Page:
Citi Prestige Scaling Back Purchasing and Travel Protection Benefits
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Update: Some offers mentioned below are no longer available. View the current offers here. Citi has announced most of its credit card benefits and protections will end on September 22, 2019, including some of the benefits or protections explored in this story. For more details, see this story.
The Citi Prestige has been a long favorite of TPG. In addition to marquee benefits such as $250 in travel credits, 4th night free at hotels (and even hostels) and access to more than 1,000 lounges through Priority Pass, the card has earned top marks for its excellent trip delay protection and “Price Rewind” price protection.
Currently, the trip delay protection covers up to $500 in expenses per person for covered delays over three hours. I’ve filed a few claims under the current program, including when a typhoon trapped me in Japan for four days. Unfortunately, this benefit — and many more — are being cutback on July 29 as first reported by Doctor of Credit and later confirmed by Citi in an email to TPG.
Some of this has already been reported. In early April, we learned that the Price Rewind program would be devalued effective July 29. Instead of being able to claim up to a $500 refund per claim and $2,500 per calendar year, many Citi cards will be limited to $200 per claim and $1,000 per calendar year for purchases starting July 29, 2018.
That’s not a notable loss of benefits for most cardholders who will still be able to save up to $1,000 a year. Instead, this will limit Citi’s losses from bot-generated claims. At least Citi is keeping the benefit and not removing it entirely, like we’ve seen with the Chase Sapphire Reserve.
But, it turns out the other shoe has now dropped. Here’s the full list of negative changes coming to Citi Prestige starting July 29:
- Trip Delay Policy: Policy now requires a delay of six hours instead of three. No longer covers traveling companions. Compantions must be family in order to qualify.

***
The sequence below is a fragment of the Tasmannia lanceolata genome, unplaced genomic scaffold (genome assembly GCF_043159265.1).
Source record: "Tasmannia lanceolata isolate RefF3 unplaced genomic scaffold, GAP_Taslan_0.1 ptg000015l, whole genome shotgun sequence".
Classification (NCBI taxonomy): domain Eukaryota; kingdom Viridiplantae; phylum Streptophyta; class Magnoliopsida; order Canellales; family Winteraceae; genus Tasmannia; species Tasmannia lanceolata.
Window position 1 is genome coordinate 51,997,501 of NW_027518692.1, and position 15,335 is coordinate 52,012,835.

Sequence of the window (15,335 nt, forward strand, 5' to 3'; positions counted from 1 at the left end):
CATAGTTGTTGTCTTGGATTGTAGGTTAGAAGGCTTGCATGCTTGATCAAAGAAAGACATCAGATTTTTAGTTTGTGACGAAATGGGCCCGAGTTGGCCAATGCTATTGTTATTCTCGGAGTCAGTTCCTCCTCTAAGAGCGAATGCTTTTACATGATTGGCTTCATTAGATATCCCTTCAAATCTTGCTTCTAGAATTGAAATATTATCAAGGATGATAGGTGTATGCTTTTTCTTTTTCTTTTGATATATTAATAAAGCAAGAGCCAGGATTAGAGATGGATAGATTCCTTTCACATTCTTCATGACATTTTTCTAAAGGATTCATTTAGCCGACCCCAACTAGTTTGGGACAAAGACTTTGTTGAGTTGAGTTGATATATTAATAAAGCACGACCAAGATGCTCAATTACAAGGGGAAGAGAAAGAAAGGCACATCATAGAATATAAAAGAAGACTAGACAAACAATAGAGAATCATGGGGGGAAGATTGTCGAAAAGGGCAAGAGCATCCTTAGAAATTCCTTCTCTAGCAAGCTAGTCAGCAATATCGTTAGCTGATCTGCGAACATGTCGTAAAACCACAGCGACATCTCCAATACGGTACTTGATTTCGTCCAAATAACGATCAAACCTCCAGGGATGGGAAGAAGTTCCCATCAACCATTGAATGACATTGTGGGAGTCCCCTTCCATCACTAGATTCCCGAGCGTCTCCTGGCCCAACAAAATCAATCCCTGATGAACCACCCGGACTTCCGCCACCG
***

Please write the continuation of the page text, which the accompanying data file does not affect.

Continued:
- Trip Cancellation & Interruption Protection: No longer covers traveling companions. Companions must be family in order to qualify.
- Lost Baggage Protection and Travel & Emergency Assistance: No longer covers traveling companions. Companions must be family in order to qualify.
- Worldwide Car Rental Insurance: Maximum coverage decreased to $75,000 from $100,000
- Damage & Theft Purchase Protection: Coverage is now secondary. Previously, it was primary for everybody apart from those in New York. Excluded items will also include: lost items, firearms, ammunition, jewelry, watches, tires or items that are under the care and control of a third party including, but not limited to, the US Postal Service, airlines or delivery services.
- 90-Day Return Protection: Maximum reimbursable per year is dropping from $2,500 to $1,500 and now only covers 90 days (previously it was 120). The protection also no longer applies to the following: firearms, ammunition, tires, jewelry, furniture or appliances.
The three-hour delay window for the trip delay benefit has made the Citi Prestige my go-to card for booking award flights since I signed up for the card. Now, the Citi Prestige’s delay protection is the same as the six-hour delay protection of the Chase Sapphire Reserve, and the CSR earns more-valuable points based on TPG valuations.
For those who travel with friends and unmarried partners (boyfriend, girlfriend, fiance), the changes to the trip delay, trip cancellation/interruption and lost baggage protections are going to be a notable reduction in benefits.
The fourth travel-related benefit reduction — the reduction in car rental insurance — hopefully won’t affect many cardholders, but this change comes across as unnecessary penny-pinching.
Depending on your prior usage of these benefits, you might not feel affected by these changes. But while there’s no loss to any marquee benefits of the Citi Prestige, these changes are still disappointing. After all, travel and purchase protections are benefits that can be taken for granted — until you need them the most.
Featured image by Getty Images.
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